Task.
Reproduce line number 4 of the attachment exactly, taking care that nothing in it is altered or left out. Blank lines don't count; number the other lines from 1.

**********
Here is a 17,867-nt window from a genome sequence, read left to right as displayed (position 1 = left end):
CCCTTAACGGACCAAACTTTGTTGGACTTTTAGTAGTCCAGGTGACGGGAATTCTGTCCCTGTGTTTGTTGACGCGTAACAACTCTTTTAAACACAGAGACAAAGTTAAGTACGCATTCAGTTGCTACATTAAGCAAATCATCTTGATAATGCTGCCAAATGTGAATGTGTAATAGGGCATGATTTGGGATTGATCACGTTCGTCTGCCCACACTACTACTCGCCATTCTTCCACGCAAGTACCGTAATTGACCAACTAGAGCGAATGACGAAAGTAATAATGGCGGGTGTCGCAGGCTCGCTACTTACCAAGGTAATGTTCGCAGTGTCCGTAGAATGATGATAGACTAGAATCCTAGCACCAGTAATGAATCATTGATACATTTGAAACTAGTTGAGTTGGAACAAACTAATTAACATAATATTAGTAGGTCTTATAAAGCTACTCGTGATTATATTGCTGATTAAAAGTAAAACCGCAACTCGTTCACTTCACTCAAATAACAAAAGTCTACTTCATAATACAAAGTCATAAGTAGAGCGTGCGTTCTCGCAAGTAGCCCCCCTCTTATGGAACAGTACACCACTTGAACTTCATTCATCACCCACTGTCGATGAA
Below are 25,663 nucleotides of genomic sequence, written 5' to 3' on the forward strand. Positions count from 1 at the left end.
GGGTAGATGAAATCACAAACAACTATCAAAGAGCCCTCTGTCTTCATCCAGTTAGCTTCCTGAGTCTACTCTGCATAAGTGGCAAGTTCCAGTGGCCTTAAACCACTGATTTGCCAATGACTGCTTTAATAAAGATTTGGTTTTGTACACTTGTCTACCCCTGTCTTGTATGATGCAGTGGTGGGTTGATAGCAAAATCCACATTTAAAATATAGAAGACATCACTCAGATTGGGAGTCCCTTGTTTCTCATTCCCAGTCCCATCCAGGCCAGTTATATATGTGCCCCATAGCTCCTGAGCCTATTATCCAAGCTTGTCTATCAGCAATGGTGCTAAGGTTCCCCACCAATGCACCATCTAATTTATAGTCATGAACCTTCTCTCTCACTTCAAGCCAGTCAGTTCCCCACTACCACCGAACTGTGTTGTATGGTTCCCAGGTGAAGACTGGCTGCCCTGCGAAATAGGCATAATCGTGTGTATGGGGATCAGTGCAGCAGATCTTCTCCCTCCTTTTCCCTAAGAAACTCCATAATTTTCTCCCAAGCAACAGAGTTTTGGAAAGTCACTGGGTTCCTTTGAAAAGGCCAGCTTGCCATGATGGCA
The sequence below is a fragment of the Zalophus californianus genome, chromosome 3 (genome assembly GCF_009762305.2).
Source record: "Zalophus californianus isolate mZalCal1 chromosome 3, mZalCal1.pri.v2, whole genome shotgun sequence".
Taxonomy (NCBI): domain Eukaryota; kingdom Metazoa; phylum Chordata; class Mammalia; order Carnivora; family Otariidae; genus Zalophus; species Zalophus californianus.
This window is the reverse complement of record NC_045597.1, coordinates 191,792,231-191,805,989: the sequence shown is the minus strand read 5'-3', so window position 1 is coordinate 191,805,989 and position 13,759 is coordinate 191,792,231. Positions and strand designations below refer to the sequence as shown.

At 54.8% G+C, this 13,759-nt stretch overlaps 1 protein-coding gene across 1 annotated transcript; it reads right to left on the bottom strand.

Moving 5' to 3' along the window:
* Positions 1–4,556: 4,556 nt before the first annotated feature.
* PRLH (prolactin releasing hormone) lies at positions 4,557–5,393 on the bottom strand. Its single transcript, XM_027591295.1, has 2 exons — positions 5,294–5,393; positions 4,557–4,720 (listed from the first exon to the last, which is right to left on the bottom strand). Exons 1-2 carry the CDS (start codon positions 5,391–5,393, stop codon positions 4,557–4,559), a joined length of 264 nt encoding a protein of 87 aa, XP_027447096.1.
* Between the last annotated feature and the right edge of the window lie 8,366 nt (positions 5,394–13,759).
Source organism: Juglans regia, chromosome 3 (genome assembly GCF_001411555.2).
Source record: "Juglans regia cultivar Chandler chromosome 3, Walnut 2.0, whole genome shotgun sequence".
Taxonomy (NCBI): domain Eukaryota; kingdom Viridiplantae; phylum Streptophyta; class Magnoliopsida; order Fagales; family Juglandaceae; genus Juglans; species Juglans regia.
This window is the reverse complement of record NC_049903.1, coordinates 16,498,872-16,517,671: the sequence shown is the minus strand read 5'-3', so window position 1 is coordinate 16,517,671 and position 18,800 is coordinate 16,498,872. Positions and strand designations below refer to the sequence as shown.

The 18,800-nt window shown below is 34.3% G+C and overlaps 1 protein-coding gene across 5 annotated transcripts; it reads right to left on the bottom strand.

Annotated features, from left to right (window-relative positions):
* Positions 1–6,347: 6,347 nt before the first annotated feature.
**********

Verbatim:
GGGTAGATGAAATCACAAACAACTATCAAAGAGCCCTCTGTCTTCATCCAGTTAGCTTCCTGAGTCTACTCTGCATAAGTGGCAAGTTCCAGTGGCCTTAAACCACTGATTTGCCAATGACTGCTTTAATAAAGATTTGGTTTTGTACACTTGTCTACCCCTGTCTTGTATGATGCAGTGGTGGGTTGATAGCAAAATCCACATTTAAAATATAGAAGACATCACTCAGATTGGGAGTCCCTTGTTTCTCATTCCCAGTCCCATCCAGGCCAGTTATATATGTGCCCCATAGCTCCTGAGCCTATTATCCAAGCTTGTCTATCAGCAATGGTGCTAAGGTTCCCCACCAATGCACCATCTAATTTATAGTCATGAACCTTCTCTCTCACTTCAAGCCAGTCAGTTCCCCACTACCACCGAACTGTGTTGTATGGTTCCCAGGTGAAGACTGGCTGCCCTGCGAAATAGGCATAATCGTGTGTATGGGGATCAGTGCAGCAGATCTTCTCCCTCCTTTTCCCTAAGAAACTCCATAATTTTCTCCCAAGCAACAGAGTTTTGGAAAGTCACTGGGTTCCTTTGAAAAGGCCAGCTTGCCATGATGGCA